Money Management After Drug Rehab
Recovering from alcohol or drug addiction is one of the most outstanding accomplishments a person can ever make. Once you finish drug rehab, life becomes better and better every day. In many ways, recovery from drug and alcohol addiction is like improving your financial status, meaning, it takes time and effort, and in the end, we know the payoff is huge! Life in recovery is rich.
However, learning to manage your money clean and sober requires patience, it is like the twelve steps, one step at a time. The good news is that once a person is in recovery their potential to make a decent paycheck, save their money and even become wealthy does happen.
There are many successful recovering addicts who ended their addictions and have become very wealthy. The Chronicle Herald reports that “Joe Roberts, known as the Skid Row CEO, went from living under a bridge as a heroin addict in Vancouver’s Downtown Eastside in 1989 to becoming a Canadian millionaire before he turned 35” (The Chronicle Herald). What was Roberts secret? He got clean and sober.
Whether your goal is to become rich, pay your bills on time, or to make enough to put some away into savings and buy a new car, the process to achieving those desires begins with steps, however only three, not twelve. Like step one in recovery, asses your financial status and recognize where you need help and how and where your finances are unmanageable.
Step one: Get a credit report. These days credit reports are free through most banks that you have an account with and there are many providers who offer free reports. You can get a free report every 12 months from each of the three major credit bureaus:
Once you have your credit report check them for mistakes. The most common mistake for people who are starting over is that they do not study their credit reports. The types of errors that are typical include payments marked late when you paid on time or negative information that’s too old to be listed. After seven years, most negative items will simply not be listed any longer. Yet, realize that the seven-year mark does not erase the actual debt, it still needs to get paid back but it is unlikely it will be listed on your credit report.
Step two: Dispute the mistakes and begin having them removed. Doing this will undoubtedly improve your financial status. Wrong information in your credit reports can cause your credit scores to be lower than they should be. To dispute credit report errors, thoroughly check your credit reports, then gather evidence that there are errors that you can dispute and file a dispute. Fixing errors will save you money and improve your credit score. FYI, by law credit bureaus must respond to disputes within 30 business days.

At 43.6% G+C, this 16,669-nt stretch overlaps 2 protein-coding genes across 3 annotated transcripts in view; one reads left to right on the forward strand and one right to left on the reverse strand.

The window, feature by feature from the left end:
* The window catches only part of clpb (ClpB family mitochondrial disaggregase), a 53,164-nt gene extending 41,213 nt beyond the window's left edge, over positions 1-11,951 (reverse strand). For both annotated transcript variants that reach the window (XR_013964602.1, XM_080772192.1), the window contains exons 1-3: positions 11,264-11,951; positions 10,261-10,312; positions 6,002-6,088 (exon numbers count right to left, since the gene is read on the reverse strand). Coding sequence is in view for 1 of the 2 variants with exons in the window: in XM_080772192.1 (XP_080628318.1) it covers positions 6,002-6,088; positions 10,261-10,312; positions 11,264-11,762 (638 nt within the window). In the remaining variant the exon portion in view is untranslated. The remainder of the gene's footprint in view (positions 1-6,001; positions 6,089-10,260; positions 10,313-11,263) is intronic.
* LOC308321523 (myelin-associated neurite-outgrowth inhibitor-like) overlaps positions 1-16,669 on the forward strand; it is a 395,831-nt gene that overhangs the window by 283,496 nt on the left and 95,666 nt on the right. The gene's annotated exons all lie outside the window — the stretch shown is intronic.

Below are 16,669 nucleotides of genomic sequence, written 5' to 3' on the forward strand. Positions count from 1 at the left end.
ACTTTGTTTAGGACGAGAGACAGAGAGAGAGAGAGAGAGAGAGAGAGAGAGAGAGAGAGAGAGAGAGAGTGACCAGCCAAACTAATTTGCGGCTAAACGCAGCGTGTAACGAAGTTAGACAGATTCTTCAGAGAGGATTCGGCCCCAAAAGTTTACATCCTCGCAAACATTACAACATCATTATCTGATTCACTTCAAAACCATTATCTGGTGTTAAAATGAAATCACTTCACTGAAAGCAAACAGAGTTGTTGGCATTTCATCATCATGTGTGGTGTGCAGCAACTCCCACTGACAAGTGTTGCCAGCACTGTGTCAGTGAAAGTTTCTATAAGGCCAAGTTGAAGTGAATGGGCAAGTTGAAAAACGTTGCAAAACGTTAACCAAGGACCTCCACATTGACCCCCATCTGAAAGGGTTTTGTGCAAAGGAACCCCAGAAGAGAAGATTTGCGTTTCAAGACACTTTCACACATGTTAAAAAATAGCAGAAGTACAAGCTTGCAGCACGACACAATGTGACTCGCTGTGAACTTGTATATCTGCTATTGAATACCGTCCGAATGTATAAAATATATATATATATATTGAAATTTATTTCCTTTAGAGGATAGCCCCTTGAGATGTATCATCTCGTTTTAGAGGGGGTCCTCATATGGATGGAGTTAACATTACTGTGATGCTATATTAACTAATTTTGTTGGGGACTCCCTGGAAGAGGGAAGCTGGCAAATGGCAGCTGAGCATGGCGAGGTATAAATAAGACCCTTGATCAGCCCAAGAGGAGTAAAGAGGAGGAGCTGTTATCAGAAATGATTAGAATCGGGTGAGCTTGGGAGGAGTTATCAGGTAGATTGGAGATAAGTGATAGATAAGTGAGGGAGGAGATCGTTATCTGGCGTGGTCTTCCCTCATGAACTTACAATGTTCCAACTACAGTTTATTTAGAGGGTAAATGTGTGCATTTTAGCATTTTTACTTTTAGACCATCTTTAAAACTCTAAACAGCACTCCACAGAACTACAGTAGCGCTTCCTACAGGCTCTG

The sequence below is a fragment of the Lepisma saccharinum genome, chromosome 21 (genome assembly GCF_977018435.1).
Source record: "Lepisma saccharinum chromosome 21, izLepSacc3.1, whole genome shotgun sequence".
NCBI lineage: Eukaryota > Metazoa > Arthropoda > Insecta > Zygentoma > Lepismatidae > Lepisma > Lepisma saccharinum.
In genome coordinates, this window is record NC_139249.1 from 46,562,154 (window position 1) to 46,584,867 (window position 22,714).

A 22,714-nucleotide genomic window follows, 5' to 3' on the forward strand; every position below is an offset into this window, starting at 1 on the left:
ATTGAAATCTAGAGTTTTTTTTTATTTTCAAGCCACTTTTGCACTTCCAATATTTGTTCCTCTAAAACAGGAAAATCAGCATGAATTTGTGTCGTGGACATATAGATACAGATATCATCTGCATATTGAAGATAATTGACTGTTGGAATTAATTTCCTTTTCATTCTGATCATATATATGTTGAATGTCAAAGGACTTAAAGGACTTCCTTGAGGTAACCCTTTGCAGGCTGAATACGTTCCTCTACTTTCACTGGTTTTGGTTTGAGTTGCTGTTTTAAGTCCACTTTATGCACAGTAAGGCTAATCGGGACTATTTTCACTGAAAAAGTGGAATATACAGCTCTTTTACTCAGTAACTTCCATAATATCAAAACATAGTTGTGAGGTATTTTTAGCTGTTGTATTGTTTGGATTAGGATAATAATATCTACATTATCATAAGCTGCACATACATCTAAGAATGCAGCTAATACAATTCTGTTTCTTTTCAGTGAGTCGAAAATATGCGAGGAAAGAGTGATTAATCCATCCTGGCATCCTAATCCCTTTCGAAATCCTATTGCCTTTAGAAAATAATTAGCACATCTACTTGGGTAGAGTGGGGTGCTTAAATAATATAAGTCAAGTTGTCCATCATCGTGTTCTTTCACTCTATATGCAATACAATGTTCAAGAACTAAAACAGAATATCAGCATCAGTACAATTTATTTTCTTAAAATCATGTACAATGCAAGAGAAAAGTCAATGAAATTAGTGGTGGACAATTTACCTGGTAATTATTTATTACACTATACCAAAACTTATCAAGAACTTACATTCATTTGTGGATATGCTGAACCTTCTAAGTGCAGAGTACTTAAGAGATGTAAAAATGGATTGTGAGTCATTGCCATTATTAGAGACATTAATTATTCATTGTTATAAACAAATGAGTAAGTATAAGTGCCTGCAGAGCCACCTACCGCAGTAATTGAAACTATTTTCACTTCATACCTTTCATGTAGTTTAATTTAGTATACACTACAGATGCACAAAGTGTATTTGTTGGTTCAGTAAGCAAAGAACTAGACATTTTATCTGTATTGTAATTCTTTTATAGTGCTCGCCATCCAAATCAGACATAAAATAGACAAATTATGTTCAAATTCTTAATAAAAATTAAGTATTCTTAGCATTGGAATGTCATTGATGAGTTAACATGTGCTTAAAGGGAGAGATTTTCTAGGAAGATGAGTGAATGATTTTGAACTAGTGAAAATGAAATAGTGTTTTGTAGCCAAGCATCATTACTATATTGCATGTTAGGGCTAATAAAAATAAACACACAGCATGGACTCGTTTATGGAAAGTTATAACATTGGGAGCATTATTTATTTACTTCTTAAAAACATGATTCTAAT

Another issue that recovering addicts and alcoholics often see with their credit reports is that debt has gone into collections. Having any type of bill or account in collections is a big deal and will reflect negatively on your credit report for seven years. Address any collection debts immediately. Note these items before you begin paying off collectors:
- Verify that the collection agency owns the debt and the amount owed is roughly the same. Collectors do include fees so ask what they are and how they can be lowered.
- Paid-off collections factor into some credit score agencies immediately. Like, FICO 8 credit scores, the ones most widely used in lending decisions.
- Make an agreement to pay off the collection monthly, this will also remove any further fees or eliminate the possibility of further legal action.
Step three: Start saving, even small amounts add up. A common complaint newly recovering addicts and alcoholics make is that in their addiction they lost control of their spending and lost all their money. Granted it was the addiction making all decisions, versus the person underneath. The good news for recovering addicts is that spending hundreds a day on things one can’t afford is insane and they no longer do that. This is the opportunity for opening a savings account and watching it grow.
The best banks to approach for a second chance savings account or for any type of account for someone who has less than average credit or financial history are actually the major ones. Smaller banks that are less known often take advantage of people with less financial means and or bad credit. Consider these major banks as a place to start. Make sure to explain that you are rebuilding your financial history and ask for help on how to take the right steps!
If you or a loved one are still struggling with addiction, reach out to our specialists around the clock for a confidential assessment.